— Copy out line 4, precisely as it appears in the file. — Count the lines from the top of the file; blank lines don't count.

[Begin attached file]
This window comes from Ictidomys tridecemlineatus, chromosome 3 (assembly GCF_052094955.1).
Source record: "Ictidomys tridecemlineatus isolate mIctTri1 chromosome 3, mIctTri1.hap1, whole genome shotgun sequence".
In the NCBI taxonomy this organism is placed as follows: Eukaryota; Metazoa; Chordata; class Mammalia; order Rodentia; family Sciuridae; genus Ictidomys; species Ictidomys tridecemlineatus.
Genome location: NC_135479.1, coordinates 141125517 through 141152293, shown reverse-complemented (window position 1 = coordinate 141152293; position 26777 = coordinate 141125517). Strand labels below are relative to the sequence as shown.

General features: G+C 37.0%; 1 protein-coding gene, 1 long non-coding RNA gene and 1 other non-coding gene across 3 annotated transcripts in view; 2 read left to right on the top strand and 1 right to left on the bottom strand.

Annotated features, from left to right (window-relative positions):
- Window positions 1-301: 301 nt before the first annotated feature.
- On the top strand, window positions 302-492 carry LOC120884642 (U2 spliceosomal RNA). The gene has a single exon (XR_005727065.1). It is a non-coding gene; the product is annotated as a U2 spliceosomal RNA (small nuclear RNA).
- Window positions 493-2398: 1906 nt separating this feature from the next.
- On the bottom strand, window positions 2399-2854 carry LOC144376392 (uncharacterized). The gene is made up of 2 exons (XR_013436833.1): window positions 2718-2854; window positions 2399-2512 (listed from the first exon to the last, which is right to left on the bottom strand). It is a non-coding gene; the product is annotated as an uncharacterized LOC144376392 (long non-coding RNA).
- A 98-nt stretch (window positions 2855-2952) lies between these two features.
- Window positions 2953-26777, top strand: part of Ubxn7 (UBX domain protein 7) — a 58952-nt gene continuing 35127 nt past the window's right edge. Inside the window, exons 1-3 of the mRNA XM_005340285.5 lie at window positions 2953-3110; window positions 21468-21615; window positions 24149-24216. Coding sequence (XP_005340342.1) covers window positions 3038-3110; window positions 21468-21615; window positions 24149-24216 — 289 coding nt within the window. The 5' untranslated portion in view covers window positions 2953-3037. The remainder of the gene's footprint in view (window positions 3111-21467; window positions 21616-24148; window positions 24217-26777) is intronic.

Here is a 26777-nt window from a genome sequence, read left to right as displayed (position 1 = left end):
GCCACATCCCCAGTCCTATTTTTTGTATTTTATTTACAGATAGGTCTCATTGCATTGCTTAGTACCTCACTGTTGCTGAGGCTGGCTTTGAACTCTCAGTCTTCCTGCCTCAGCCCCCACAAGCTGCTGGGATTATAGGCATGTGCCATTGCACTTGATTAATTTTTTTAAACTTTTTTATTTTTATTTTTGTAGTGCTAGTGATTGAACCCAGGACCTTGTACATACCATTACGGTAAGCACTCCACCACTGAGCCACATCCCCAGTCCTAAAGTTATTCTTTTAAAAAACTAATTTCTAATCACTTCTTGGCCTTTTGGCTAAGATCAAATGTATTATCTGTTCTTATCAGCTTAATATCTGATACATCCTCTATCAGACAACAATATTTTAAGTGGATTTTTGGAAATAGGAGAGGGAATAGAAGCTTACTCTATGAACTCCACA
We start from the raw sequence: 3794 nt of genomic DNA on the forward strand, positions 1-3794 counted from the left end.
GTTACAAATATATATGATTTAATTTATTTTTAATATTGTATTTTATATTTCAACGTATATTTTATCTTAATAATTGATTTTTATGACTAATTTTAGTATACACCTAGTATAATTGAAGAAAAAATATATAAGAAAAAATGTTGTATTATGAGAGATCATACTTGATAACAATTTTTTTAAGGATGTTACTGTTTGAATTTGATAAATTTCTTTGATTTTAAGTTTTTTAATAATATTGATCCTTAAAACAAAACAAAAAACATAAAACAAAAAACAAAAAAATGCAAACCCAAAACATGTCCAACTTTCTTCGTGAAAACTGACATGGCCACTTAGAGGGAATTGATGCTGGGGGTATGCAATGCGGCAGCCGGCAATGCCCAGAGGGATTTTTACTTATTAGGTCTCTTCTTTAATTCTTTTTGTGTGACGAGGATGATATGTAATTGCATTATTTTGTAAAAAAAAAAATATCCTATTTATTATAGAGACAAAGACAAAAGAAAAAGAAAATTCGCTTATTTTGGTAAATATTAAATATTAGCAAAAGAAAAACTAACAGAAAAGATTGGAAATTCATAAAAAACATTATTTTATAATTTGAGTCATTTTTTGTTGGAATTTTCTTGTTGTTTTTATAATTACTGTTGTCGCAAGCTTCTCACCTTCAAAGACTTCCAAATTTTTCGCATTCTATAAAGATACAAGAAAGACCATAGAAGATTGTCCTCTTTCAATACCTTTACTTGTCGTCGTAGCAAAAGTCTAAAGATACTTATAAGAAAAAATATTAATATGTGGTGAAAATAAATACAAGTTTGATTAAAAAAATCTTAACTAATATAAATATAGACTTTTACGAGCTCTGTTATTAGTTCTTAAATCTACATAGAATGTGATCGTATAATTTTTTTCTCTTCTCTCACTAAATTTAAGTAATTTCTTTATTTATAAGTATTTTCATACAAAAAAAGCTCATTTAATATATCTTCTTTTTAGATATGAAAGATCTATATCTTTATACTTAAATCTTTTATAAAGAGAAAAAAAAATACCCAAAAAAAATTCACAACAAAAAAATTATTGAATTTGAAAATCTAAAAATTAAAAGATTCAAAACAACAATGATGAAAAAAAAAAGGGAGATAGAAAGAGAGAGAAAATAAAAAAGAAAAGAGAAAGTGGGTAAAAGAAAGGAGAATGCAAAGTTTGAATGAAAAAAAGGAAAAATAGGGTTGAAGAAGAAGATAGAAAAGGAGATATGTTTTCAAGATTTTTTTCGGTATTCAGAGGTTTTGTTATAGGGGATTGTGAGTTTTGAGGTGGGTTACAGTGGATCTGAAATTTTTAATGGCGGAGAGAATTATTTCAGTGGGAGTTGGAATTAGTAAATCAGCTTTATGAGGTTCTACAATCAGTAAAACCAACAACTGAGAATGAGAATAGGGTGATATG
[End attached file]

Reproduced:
Genome location: NC_135479.1, coordinates 141125517 through 141152293, shown reverse-complemented (window position 1 = coordinate 141152293; position 26777 = coordinate 141125517). Strand labels below are relative to the sequence as shown.